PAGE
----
I would just sod and fix any soil or drainage issues in the process. Glyphosate has been a waste of time in my experience but I haven’t tried the glove in glove method.
What’re you doing this year, if anything?I spent way too many hours last year rounding up and digging out all the patches of poa triv in my back yard. Guess what....the triv is back and more rampant than ever this year 😭
View attachment 15090
I'm somewhat stuck honestly. Between all the efforts in the backyard and also ripping out 1000sq ft in my side yard and reseeding, I am finding new patches of poa triv pretty much everywhere. I've resorted to just trying to keep my main front yard clear of it and make that area the best and stop wasting my time on the side and back yard. Those are shady, wet areas and mother nature doesn't seem to want me to remove the triv. As much as I try, everytime I remove patches of it, I end up finding dozens more a few months down the road. And all the patches that I've rounded up and/or dug out and reseeded end up being not only a waste of effort/time/money, but also take a decent length of time to establish and even look good. At this point, I'm better off with some lighter green patches of triv than patches of dirt that I need to baby and water and get seed to grow. I really gave it a valiant effort last year and unfortunately it was all a waste of time.What’re you doing this year, if anything?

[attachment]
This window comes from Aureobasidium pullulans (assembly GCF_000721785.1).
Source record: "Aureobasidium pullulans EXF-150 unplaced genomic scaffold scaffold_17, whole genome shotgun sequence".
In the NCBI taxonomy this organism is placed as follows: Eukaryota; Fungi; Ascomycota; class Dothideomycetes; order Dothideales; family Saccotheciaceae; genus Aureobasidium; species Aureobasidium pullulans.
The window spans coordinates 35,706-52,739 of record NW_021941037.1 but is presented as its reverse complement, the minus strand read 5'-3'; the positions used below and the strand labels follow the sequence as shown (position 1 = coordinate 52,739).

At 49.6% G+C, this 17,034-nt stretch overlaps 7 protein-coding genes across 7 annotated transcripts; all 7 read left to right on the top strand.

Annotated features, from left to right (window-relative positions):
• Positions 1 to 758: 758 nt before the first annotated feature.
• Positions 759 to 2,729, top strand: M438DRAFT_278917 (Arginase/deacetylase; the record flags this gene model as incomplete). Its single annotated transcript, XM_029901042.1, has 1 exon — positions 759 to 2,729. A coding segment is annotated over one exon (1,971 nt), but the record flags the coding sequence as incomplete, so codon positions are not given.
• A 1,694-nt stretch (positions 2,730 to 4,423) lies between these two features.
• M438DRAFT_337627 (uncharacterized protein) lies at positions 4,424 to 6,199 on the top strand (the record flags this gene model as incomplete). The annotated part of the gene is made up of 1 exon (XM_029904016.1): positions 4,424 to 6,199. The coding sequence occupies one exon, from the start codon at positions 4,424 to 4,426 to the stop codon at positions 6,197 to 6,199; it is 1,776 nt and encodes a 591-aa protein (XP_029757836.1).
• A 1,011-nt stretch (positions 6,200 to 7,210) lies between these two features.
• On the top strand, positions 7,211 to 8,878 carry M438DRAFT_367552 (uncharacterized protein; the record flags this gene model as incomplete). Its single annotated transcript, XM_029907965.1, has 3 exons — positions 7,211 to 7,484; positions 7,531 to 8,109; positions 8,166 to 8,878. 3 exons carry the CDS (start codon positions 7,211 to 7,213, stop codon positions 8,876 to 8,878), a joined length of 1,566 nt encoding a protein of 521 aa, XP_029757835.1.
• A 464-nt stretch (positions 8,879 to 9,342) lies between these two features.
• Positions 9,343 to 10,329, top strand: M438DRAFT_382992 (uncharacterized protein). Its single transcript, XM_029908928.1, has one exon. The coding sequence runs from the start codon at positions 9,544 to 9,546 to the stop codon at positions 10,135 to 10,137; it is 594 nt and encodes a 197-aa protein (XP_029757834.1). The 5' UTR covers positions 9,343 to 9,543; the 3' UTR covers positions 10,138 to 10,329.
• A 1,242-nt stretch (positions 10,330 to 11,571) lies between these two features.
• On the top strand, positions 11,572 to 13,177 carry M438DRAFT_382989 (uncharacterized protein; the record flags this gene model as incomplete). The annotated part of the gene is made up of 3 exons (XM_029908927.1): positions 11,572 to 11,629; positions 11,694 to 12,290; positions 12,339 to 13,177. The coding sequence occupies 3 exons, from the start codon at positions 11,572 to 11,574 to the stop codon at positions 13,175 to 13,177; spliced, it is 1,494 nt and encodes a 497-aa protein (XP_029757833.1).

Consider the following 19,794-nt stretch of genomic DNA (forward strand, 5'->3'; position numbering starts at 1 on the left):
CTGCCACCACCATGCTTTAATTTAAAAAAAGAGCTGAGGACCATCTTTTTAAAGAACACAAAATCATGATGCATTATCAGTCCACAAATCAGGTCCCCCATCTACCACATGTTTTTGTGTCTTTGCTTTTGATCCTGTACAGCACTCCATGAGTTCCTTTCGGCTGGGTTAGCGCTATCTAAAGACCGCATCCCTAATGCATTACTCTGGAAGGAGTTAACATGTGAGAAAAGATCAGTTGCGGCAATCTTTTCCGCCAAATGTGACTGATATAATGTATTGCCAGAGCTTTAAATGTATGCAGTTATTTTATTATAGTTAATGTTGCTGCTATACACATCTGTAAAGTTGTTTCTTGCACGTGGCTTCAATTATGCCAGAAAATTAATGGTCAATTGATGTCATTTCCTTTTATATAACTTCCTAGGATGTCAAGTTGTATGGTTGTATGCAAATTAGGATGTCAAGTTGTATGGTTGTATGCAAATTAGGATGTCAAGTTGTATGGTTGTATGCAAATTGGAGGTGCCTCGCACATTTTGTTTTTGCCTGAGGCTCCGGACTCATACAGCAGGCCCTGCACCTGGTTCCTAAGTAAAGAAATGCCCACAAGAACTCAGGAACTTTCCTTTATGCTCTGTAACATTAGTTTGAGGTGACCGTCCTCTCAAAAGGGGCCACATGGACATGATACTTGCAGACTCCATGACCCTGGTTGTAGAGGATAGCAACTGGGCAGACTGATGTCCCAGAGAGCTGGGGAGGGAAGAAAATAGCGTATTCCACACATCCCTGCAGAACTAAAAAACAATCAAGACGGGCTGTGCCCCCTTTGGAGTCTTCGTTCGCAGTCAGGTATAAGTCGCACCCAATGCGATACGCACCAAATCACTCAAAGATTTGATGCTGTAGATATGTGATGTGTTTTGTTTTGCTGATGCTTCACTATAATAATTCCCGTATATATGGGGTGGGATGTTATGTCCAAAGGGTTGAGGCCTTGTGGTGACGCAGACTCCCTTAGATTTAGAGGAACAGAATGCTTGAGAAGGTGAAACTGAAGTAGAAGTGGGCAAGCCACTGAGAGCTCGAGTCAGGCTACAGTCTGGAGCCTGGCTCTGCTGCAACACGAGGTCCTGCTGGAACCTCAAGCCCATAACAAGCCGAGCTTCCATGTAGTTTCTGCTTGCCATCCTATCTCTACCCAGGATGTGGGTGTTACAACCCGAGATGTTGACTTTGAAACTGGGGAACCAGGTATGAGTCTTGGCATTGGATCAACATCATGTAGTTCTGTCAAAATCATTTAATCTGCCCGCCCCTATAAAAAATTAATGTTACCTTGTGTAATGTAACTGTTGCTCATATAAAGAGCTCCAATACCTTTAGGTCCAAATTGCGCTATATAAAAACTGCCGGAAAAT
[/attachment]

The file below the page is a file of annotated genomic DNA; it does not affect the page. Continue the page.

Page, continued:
Oh my god thank you so very much I had no idea I attached that thank you so so much I deleted it. Good lord
Same with me. Front is sun, back is shade. I have wasted a lot of my time trying to rid my lawn of triv.I've resorted to just trying to keep my main front yard clear of it and make that area the best and stop wasting my time on the side and back yard.
If you have a shady lawn and can live with the lime green color, Poa supina may be an option. It has about the same color of Poa annua and Poa trivialis respectively, so these would then be hardly noticeable. Supina crowds out other grasses by aggressive growth (stolons) if the conditions are right. This requires high N-applications and frequent irrigation. Shade is advantageous.Before I throw in the towel, I just wanted to double check - am I overlooking some option here?
If they ever sold 100% Triv-free seed, we would eventually not need it.If they ever made an Herbicide for this it would cost 1000 dollars an oz.